Black Friday has turned a corner. The traditional start of the holiday shopping season has become a cultural phenomenon that spans days, and even weeks. While Black Friday naysayers criticize stores for pushing the opening of the day into Thanksgiving evening, American consumers simply shrug their shoulders, shop, and engage in a ritual that seems to transcend any economic condition. And I don’t see any signs of the Black Friday momentum slowing down.
In past years, I have waken up in the middle of the night, stood in frigid lines with Black Friday shoppers, and studied the shopping phenomenon in places ranging from the Chicago suburbs to a small town in the Wisconsin northwoods. This year, I was already suffering from a serious case of Black Friday fatigue by the time the most famous shopping day of the season arrived on November 25. By then, I had already been inundated with Black Friday promotions from retailers such as Amazon, whose “countdown to Black Friday” sale hit my email in-box on November 13. And you couldn’t do any last-minute Thanksgiving errands at Target without encountering a Black Friday war zone, as Target’s pre-Thanksgiving 4-day sale resulted in aisles saturated with merchandise at door-buster prices. USA Today reported that retailers ranging from Sears to RadioShack were using social media to promote Black Friday deals in a run-up to the day.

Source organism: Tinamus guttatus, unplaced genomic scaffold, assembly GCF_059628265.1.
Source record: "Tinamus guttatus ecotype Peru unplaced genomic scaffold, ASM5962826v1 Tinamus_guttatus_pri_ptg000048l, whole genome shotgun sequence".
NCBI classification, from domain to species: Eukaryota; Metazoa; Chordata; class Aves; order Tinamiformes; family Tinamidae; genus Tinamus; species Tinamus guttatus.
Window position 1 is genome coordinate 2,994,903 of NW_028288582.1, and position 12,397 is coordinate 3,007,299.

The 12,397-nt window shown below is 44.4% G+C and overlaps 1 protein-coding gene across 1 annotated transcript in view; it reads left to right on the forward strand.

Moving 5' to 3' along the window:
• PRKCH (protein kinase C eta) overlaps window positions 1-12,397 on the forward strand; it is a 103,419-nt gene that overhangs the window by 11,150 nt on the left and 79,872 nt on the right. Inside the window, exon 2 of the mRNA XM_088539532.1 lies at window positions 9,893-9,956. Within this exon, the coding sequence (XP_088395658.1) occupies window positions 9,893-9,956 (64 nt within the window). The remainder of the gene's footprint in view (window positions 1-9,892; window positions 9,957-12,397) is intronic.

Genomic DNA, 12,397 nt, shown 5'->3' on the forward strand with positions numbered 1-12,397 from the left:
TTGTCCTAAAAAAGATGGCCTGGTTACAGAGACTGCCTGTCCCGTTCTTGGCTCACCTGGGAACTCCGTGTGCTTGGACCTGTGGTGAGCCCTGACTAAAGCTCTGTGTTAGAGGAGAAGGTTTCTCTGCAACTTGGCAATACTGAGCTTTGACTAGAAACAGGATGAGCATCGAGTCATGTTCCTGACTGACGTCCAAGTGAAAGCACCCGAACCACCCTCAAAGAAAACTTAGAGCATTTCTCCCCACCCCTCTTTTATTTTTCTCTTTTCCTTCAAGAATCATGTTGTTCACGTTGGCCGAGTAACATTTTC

For Black Friday 2011, I didn’t even need to wake up in the wee hours to visit Kohl’s and Target for 5:00 a.m. openings. So many stores were open at midnight that I simply hopped in my car and continued my Thanksgiving evening once the dinner and movie-watching festivities at my house had subsided.